LightBox Interactive’s spiritual successor to Warhawk takes to the cosmos with a novel mix of RTS and third-person shooting. While I appreciate the large player counts and wide-open battlefields, the on-foot gunplay and lack of multiplayer modes are disappointing.
Starhawk features a sci-fi western theme reminiscent of the cult television hit Firefly, minus the charm and memorable characters. The environments are impressively large and open, though your interactions with the world are limited apart from the structures you order down from space. The inanimate parts of the environment look fine, but character animations and other visual details pale in comparison to most modern shooters. Outcasts (the story mode’s enemies and one of the multiplayer factions) are particularly ugly thanks to their constant blue glow, which is caused by rift energy, the main resource you fight over for the duration of the game.
The new single-player campaign has been a major talking point for LightBox, but it accomplishes little beyond introducing players to Starhawk’s fairly complicated gameplay. You play as Emmett Graves, a gun for hire who protects rift mines from invading Outcasts. While the setup is interesting enough, every level is built on a multiplayer map, and your objectives boil down to defending an area from incoming waves of bad guys on land and in space, before moving on to the next location.
Rocketing down into battle via a launch pod is always satisfying
Most levels require a healthy mix of on-foot shootouts, land and air-based vehicular combat, and strategy-oriented base building. I was impressed by how easy it is to switch between these gameplay styles; you might gun down a squad of enemies, build a few auto turrets and walls for defense, and then jump into a Starhawk for an impromptu dogfight all in a matter of minutes. While I had fun creating choke points and mowing down rows of mindless foes with auto turrets, some missions drag on far too long (including the final, ridiculously drawn-out boss battle), and I ran into a few frustrating checkpoints. Throw in some cheaply made animated cutscenes, forgettable characters, and dumb AI, and I was happy to move onto multiplayer by the time the credits rolled.
Unfortunately, I have mixed feelings for Starhawk’s multiplayer as well. On one hand, I appreciate the wide-open battlefields, 16v16 match sizes, and strategic elements. However, the emphasis on building structures and vehicular combat makes the ground game the least compelling component, which is a problem for a third-person shooter. Aside from the ever-entertaining spawning mechanic that has you rocketing down to battle in a launch pod (and hopefully pancaking an enemy in the process), being on foot with an assault rifle and pistol feels downright impotent when up against rocket-equipped Starhawks and heavily fortified bases. When your best chance to help your team is to build a wall around your base or place an auto turret, Starhawk’s sense of achievement pales to that of other team-oriented shooters.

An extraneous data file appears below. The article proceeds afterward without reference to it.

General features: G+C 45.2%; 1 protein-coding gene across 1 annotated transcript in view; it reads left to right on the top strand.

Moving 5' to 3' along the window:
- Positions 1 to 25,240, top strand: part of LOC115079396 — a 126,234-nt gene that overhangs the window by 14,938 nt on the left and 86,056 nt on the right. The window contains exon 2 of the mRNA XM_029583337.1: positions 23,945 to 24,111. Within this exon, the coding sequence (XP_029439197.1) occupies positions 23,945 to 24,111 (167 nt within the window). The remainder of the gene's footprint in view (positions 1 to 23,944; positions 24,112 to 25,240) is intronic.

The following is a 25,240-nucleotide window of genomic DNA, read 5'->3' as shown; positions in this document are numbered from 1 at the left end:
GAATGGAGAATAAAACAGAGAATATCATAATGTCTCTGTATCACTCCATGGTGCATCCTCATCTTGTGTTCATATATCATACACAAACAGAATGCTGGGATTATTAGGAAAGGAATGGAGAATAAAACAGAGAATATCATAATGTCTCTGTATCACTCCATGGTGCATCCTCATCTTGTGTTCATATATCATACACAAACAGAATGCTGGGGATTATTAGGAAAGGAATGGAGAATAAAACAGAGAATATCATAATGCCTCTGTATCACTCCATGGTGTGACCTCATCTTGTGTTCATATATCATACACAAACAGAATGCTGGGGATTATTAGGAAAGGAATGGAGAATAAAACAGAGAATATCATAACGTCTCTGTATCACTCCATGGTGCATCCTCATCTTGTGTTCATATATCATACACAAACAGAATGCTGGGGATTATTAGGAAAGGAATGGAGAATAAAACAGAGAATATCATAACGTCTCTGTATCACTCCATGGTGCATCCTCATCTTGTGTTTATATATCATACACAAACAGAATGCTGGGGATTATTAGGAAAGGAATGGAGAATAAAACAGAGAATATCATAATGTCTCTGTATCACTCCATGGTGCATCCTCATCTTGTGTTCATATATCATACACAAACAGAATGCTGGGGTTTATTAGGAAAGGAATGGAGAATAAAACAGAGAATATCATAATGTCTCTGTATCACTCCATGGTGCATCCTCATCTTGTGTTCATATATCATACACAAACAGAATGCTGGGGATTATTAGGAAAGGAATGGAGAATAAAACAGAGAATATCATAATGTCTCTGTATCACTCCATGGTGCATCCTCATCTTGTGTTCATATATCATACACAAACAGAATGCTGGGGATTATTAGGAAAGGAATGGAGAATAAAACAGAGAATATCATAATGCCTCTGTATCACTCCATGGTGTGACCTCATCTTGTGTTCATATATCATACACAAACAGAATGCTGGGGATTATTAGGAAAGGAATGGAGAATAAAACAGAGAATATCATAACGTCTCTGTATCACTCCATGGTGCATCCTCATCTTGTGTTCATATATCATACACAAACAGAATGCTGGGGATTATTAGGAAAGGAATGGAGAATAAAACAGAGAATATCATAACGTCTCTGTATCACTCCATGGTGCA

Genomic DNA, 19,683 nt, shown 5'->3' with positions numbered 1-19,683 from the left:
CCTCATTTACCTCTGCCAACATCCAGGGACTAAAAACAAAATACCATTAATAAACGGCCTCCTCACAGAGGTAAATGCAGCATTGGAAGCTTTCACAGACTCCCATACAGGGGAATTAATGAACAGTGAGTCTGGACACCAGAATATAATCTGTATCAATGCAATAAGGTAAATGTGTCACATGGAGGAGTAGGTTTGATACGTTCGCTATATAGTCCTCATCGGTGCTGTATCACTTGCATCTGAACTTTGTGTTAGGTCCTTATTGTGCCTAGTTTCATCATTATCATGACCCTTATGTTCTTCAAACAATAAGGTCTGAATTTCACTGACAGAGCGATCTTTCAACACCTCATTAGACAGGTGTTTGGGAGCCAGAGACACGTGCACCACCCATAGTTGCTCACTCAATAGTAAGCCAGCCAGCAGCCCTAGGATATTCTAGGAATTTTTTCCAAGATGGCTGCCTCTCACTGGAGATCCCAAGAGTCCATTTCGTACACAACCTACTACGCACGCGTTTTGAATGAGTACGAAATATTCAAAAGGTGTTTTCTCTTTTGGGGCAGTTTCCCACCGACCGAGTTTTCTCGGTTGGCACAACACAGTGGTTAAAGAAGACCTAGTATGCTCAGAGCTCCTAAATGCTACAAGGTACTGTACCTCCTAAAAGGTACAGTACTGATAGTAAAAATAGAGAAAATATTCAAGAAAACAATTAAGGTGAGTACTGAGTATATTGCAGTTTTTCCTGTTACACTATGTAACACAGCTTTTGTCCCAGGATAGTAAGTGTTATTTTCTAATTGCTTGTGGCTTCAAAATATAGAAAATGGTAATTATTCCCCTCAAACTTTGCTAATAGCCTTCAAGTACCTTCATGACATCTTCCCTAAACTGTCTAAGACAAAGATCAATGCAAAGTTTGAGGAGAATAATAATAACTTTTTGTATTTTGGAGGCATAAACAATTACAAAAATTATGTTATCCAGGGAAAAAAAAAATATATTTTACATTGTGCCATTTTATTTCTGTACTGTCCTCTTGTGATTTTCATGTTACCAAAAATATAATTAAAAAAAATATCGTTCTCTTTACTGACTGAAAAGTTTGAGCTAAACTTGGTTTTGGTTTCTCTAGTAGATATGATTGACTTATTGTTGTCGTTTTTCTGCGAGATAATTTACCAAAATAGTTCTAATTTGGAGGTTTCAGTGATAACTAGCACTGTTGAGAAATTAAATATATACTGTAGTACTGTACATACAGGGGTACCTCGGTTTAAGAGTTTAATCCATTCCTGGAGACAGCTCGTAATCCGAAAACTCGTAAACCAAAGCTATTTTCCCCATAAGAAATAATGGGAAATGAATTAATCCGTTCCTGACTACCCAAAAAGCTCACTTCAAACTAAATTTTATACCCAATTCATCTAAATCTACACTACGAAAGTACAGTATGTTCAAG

For better or worse, the gameplay cycle of multiplayer also heavily favors the team that works together. Successful teams earn more rift energy, which allows them to build more structures. These structures provide more weapons and vehicles, which in turn makes it easier for them to kill more enemies and get more energy. While I played a few matches with late game turnarounds, most matches were heavily one-sided affairs – or stalemates if both teams focused on building up their bases.
Piloting a Starhawk is one of the most enjoyable aspects of the game
My biggest surprise and disappointment with multiplayer was the lack of modes: Besides the standard deathmatch and team deathmatch, Starhawk only offers capture-the-flag and the domination-style Zones mode. There’s also a boring (and sometimes broken) 2-player co-op horde mode, which no one would blame you for skipping. CTF and Zones are as fun as they are in any other online shooter, but given Starhawk’s interesting mix of gameplay, I would have enjoyed some more creative scenarios for competitive play. The lack of modes is even more perplexing given Starhawk’s robust online support, which includes character customization, clans, leaderboards, an event/tournament calendar, and plenty of options for setting up your own matches.
I really wanted to like Starhawk, and got some enjoyment out of the open battlefields, RTS elements, and large-scale matches. However, the lackluster single-player campaign is entirely forgettable, and without some more creative modes, the multiplayer’s lopsided (albeit entertaining) action keeps Starhawk grounded on the launch pad.